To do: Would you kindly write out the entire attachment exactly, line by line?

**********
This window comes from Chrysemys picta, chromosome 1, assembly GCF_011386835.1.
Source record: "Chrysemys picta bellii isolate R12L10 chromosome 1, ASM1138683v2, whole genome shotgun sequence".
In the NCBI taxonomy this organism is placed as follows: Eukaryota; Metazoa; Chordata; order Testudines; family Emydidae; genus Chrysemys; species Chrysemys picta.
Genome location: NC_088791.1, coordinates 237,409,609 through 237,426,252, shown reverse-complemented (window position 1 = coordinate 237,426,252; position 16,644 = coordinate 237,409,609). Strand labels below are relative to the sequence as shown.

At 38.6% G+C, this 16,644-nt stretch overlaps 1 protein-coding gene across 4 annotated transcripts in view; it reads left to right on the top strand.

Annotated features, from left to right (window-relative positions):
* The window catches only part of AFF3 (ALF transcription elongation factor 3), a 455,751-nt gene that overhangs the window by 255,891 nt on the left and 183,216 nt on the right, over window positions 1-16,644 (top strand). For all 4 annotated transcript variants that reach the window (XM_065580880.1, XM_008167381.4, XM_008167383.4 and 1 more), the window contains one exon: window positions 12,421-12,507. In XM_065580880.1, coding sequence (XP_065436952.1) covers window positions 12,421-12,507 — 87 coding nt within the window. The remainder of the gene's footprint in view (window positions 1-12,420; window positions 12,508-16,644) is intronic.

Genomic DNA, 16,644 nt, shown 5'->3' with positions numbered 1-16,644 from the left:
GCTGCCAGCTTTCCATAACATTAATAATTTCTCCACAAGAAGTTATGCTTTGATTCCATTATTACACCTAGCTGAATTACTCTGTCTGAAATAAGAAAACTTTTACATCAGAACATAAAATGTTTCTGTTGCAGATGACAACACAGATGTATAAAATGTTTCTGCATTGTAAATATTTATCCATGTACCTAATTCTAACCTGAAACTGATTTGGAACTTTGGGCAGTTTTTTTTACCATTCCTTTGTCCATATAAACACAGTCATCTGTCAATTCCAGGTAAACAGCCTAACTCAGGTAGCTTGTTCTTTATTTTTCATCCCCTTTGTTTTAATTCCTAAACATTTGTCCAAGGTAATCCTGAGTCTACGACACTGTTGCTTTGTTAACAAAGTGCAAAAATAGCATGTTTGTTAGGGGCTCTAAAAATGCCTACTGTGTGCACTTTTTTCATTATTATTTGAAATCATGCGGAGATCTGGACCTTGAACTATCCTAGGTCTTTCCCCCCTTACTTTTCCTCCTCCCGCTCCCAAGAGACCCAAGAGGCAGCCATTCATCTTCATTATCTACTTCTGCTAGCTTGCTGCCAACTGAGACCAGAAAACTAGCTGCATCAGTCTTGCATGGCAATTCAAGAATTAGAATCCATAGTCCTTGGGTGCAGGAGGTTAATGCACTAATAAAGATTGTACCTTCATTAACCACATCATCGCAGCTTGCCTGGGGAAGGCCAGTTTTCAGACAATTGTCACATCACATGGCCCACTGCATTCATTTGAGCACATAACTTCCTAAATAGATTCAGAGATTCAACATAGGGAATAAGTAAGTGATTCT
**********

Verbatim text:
This window comes from Chrysemys picta, chromosome 1, assembly GCF_011386835.1.
Source record: "Chrysemys picta bellii isolate R12L10 chromosome 1, ASM1138683v2, whole genome shotgun sequence".
In the NCBI taxonomy this organism is placed as follows: Eukaryota; Metazoa; Chordata; order Testudines; family Emydidae; genus Chrysemys; species Chrysemys picta.
Genome location: NC_088791.1, coordinates 237,409,609 through 237,426,252, shown reverse-complemented (window position 1 = coordinate 237,426,252; position 16,644 = coordinate 237,409,609). Strand labels below are relative to the sequence as shown.

At 38.6% G+C, this 16,644-nt stretch overlaps 1 protein-coding gene across 4 annotated transcripts in view; it reads left to right on the top strand.

Annotated features, from left to right (window-relative positions):
* The window catches only part of AFF3 (ALF transcription elongation factor 3), a 455,751-nt gene that overhangs the window by 255,891 nt on the left and 183,216 nt on the right, over window positions 1-16,644 (top strand). For all 4 annotated transcript variants that reach the window (XM_065580880.1, XM_008167381.4, XM_008167383.4 and 1 more), the window contains one exon: window positions 12,421-12,507. In XM_065580880.1, coding sequence (XP_065436952.1) covers window positions 12,421-12,507 — 87 coding nt within the window. The remainder of the gene's footprint in view (window positions 1-12,420; window positions 12,508-16,644) is intronic.

Genomic DNA, 16,644 nt, shown 5'->3' with positions numbered 1-16,644 from the left:
GCTGCCAGCTTTCCATAACATTAATAATTTCTCCACAAGAAGTTATGCTTTGATTCCATTATTACACCTAGCTGAATTACTCTGTCTGAAATAAGAAAACTTTTACATCAGAACATAAAATGTTTCTGTTGCAGATGACAACACAGATGTATAAAATGTTTCTGCATTGTAAATATTTATCCATGTACCTAATTCTAACCTGAAACTGATTTGGAACTTTGGGCAGTTTTTTTTACCATTCCTTTGTCCATATAAACACAGTCATCTGTCAATTCCAGGTAAACAGCCTAACTCAGGTAGCTTGTTCTTTATTTTTCATCCCCTTTGTTTTAATTCCTAAACATTTGTCCAAGGTAATCCTGAGTCTACGACACTGTTGCTTTGTTAACAAAGTGCAAAAATAGCATGTTTGTTAGGGGCTCTAAAAATGCCTACTGTGTGCACTTTTTTCATTATTATTTGAAATCATGCGGAGATCTGGACCTTGAACTATCCTAGGTCTTTCCCCCCTTACTTTTCCTCCTCCCGCTCCCAAGAGACCCAAGAGGCAGCCATTCATCTTCATTATCTACTTCTGCTAGCTTGCTGCCAACTGAGACCAGAAAACTAGCTGCATCAGTCTTGCATGGCAATTCAAGAATTAGAATCCATAGTCCTTGGGTGCAGGAGGTTAATGCACTAATAAAGATTGTACCTTCATTAACCACATCATCGCAGCTTGCCTGGGGAAGGCCAGTTTTCAGACAATTGTCACATCACATGGCCCACTGCATTCATTTGAGCACATAACTTCCTAAATAGATTCAGAGATTCAACATAGGGAATAAGTAAGTGATTCT